Here’s fair warning… today’s post is a kinda heavy.
It started out good — about music even — but the songs that I refer to happen to be a couple of fairly deep songs, and this post happens to be about why such songs remind me keep an open mind.
I know. Pretty deep for the FUN times guide. Hopefully I can redeem myself in the end.
So, for what it’s worth, here’s my take on why you never really know…
Where I’m Coming From…
Have you ever stopped to think about the fact that you never really know what someone else is going through?
You may think someone’s told you “the whole story”. Or, you may think someone else’s life is peachy-keen. You may even think that you’re the only one feeling life’s pressures get you down at the moment.
The fact of the matter is… You never know what series of events have just taken place in someone else’s life to make them act the way they do (or don’t act), and say the things they do (or don’t say).
Songs That Illustrate My Point
Three songs that have gotten a fair amount of radio airplay these days and that illustrate this point (for me) are:
- They Don’t Understand (lyrics & story behind the song) by Sawyer Brown — written by Dean Chance, Teresa Chance, Steve Miller and Jeff Wood
- I Believe (audio & lyrics) by Brooks & Dunn — written by Ronnie Dunn and Craig Wiseman
- If Heaven (audio & lyrics) by Andy Griggs — written by Gretchen Peters
(Trivial sidenote: The stories behind these songs are just as amazing as the songs themselves. Also interesting: Each was penned by one or more of our favorite songwriters!)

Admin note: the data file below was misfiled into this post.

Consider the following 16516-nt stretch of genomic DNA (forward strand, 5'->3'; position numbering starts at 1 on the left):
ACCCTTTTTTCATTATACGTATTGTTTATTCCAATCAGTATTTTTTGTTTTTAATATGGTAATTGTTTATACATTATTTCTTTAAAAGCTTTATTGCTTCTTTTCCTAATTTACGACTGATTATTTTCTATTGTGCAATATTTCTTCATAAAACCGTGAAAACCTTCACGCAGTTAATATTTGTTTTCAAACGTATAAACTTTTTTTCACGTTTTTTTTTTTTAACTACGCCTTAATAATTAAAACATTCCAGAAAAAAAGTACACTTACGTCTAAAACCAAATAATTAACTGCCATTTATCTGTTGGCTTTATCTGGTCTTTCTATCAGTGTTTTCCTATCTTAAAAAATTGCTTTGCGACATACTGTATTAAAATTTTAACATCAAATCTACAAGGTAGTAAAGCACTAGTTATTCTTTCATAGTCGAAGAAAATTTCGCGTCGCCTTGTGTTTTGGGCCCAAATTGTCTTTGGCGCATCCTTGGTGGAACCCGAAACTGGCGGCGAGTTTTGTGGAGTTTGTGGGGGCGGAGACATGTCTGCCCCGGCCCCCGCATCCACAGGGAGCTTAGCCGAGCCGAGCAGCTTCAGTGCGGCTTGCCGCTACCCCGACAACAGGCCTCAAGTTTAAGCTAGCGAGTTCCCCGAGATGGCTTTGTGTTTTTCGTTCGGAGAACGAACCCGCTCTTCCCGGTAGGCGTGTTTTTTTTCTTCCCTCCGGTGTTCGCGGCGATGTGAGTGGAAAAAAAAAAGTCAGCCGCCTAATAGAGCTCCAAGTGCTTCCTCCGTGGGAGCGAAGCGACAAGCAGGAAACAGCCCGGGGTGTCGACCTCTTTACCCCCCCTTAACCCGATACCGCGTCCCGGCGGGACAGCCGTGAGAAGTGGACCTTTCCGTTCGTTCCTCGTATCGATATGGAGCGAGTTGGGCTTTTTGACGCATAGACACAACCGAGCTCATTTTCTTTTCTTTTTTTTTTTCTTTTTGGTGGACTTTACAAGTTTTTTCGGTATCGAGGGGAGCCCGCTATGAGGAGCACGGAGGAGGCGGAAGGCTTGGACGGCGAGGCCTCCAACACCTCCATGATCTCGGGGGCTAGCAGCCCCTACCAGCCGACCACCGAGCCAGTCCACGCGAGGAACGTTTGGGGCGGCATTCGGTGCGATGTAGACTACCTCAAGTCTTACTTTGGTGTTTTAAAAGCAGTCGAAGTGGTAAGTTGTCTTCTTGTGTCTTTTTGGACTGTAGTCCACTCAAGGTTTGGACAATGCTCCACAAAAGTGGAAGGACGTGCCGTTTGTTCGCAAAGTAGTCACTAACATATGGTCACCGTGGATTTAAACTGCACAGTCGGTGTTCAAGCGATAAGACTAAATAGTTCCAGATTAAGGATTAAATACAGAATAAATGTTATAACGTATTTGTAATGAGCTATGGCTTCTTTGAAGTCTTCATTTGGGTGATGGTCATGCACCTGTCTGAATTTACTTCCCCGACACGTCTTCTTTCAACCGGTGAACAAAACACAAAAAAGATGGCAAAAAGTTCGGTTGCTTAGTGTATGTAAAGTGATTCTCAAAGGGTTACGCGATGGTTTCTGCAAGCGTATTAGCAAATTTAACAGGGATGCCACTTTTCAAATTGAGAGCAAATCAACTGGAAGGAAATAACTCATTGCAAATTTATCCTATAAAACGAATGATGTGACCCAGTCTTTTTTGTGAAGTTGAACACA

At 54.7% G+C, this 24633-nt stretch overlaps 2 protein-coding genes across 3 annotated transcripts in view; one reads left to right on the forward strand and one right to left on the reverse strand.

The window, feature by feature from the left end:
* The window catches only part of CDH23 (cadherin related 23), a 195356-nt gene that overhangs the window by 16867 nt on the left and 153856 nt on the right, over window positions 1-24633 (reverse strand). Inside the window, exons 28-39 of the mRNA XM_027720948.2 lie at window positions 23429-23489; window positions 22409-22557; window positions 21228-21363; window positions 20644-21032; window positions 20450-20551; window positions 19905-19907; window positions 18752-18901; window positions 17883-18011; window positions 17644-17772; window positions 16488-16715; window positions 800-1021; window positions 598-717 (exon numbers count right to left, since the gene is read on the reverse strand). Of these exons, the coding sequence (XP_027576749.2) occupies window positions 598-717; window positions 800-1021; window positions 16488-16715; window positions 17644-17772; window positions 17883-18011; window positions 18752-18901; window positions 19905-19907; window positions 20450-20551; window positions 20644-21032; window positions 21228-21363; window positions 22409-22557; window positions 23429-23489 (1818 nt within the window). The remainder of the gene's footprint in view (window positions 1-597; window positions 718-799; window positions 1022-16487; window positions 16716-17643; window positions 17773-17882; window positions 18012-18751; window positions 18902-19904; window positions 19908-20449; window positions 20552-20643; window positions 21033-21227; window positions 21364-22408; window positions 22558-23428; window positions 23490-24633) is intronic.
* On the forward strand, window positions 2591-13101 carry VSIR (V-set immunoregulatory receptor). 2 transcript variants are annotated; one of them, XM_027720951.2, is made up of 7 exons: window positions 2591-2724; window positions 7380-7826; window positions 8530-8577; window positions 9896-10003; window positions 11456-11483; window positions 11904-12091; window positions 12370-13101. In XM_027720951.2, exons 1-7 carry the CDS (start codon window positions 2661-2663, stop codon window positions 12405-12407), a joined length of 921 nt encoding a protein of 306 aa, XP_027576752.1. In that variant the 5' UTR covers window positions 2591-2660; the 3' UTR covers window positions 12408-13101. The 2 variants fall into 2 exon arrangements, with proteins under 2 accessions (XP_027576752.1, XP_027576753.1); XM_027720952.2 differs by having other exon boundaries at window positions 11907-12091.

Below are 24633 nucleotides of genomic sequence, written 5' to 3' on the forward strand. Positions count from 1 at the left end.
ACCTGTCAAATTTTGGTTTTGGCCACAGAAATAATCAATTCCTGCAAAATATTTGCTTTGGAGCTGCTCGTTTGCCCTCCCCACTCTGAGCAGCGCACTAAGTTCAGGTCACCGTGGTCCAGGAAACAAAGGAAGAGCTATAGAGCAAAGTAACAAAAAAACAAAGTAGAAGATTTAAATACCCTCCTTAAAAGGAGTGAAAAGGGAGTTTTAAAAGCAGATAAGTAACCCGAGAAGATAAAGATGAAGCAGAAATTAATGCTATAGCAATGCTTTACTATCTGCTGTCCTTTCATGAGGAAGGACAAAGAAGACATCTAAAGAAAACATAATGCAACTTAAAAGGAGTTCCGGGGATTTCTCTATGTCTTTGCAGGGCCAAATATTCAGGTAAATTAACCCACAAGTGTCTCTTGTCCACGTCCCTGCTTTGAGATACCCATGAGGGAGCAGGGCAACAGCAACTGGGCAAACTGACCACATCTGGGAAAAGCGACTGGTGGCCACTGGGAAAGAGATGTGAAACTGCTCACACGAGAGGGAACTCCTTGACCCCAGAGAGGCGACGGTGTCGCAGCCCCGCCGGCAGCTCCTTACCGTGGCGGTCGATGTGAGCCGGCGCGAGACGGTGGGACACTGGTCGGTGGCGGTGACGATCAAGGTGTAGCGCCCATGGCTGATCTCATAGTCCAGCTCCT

At The Wrong Place At The Wrong Time
First, I invite you to have a listen to each of the above songs. And think about them from this perspective.
Then, if anything you’re like me, maybe you’ll pause & think the next time when…
… You’re caught behind the wrong person at the wrong time in rush hour traffic
… It takes everything you’ve got to muster up a “thank you” to someone who’s provided less-than-adequate customer service
… You find yourself behind someone in line who is in no hurry whatsoever to finish their business and move on
… You seem to be the only one in a hurry to get somewhere while everyone else is poking along at a snail’s pace
… Someone is very short with you
Another Way To Look At Things
This goes hand-in-hand with something my friend, Laura, pointed out several years ago when we were traveling from Orlando, Florida to Helen, Georgia together.
At the time, she and I were each drowning in our sorrows regarding our personal finances and such, when she said:
“Look around… at that driver over there. And that one over there. Do you realize that they’ve each got their own sets of problems & things they’re dealing with?”
The fact of the matter is: We tend to be short-sighted and only see OUR problems and think that OUR issues are of the utmost importance most of the time. When, in reality, everyone’s got something big that they’re dealing with in their life — at any given moment.
If you think about it, each and every person you can see right now is probably dealing with something sad… frustrating… or outright unbearable — at least in their mind it is.
It’s All Relative
So the next time you think you’ve got it bad?… Just take a look around and remember, it’s all relative. And you’re not the only one.